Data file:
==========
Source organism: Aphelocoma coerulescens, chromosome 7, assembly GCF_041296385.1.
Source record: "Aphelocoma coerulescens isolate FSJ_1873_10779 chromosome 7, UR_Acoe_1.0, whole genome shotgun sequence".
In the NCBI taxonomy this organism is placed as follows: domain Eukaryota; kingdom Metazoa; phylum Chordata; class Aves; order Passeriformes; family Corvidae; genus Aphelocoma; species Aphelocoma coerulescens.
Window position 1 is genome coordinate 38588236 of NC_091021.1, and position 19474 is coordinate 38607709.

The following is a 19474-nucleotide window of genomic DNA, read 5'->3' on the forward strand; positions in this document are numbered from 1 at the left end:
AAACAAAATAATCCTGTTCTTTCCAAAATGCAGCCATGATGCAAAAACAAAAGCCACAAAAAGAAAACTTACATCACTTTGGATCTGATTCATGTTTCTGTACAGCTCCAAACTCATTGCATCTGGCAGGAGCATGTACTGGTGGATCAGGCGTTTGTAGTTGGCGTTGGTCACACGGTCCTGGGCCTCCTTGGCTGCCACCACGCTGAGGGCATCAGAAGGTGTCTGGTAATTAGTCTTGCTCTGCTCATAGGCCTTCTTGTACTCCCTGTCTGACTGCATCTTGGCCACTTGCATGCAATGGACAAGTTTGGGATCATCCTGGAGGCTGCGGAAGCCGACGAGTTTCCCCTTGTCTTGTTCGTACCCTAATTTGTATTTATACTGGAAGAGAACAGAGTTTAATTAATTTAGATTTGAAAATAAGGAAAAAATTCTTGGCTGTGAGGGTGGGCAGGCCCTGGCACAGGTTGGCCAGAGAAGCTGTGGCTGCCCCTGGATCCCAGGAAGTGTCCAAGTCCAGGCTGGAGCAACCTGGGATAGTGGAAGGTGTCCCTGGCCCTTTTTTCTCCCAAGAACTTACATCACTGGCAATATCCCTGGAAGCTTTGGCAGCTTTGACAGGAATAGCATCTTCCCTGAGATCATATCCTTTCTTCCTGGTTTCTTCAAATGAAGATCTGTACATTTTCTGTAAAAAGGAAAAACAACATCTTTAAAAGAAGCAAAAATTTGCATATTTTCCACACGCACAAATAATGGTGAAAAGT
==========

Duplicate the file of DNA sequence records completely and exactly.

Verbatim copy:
Source organism: Aphelocoma coerulescens, chromosome 7, assembly GCF_041296385.1.
Source record: "Aphelocoma coerulescens isolate FSJ_1873_10779 chromosome 7, UR_Acoe_1.0, whole genome shotgun sequence".
In the NCBI taxonomy this organism is placed as follows: domain Eukaryota; kingdom Metazoa; phylum Chordata; class Aves; order Passeriformes; family Corvidae; genus Aphelocoma; species Aphelocoma coerulescens.
Window position 1 is genome coordinate 38588236 of NC_091021.1, and position 19474 is coordinate 38607709.

The following is a 19474-nucleotide window of genomic DNA, read 5'->3' on the forward strand; positions in this document are numbered from 1 at the left end:
AAACAAAATAATCCTGTTCTTTCCAAAATGCAGCCATGATGCAAAAACAAAAGCCACAAAAAGAAAACTTACATCACTTTGGATCTGATTCATGTTTCTGTACAGCTCCAAACTCATTGCATCTGGCAGGAGCATGTACTGGTGGATCAGGCGTTTGTAGTTGGCGTTGGTCACACGGTCCTGGGCCTCCTTGGCTGCCACCACGCTGAGGGCATCAGAAGGTGTCTGGTAATTAGTCTTGCTCTGCTCATAGGCCTTCTTGTACTCCCTGTCTGACTGCATCTTGGCCACTTGCATGCAATGGACAAGTTTGGGATCATCCTGGAGGCTGCGGAAGCCGACGAGTTTCCCCTTGTCTTGTTCGTACCCTAATTTGTATTTATACTGGAAGAGAACAGAGTTTAATTAATTTAGATTTGAAAATAAGGAAAAAATTCTTGGCTGTGAGGGTGGGCAGGCCCTGGCACAGGTTGGCCAGAGAAGCTGTGGCTGCCCCTGGATCCCAGGAAGTGTCCAAGTCCAGGCTGGAGCAACCTGGGATAGTGGAAGGTGTCCCTGGCCCTTTTTTCTCCCAAGAACTTACATCACTGGCAATATCCCTGGAAGCTTTGGCAGCTTTGACAGGAATAGCATCTTCCCTGAGATCATATCCTTTCTTCCTGGTTTCTTCAAATGAAGATCTGTACATTTTCTGTAAAAAGGAAAAACAACATCTTTAAAAGAAGCAAAAATTTGCATATTTTCCACACGCACAAATAATGGTGAAAAGT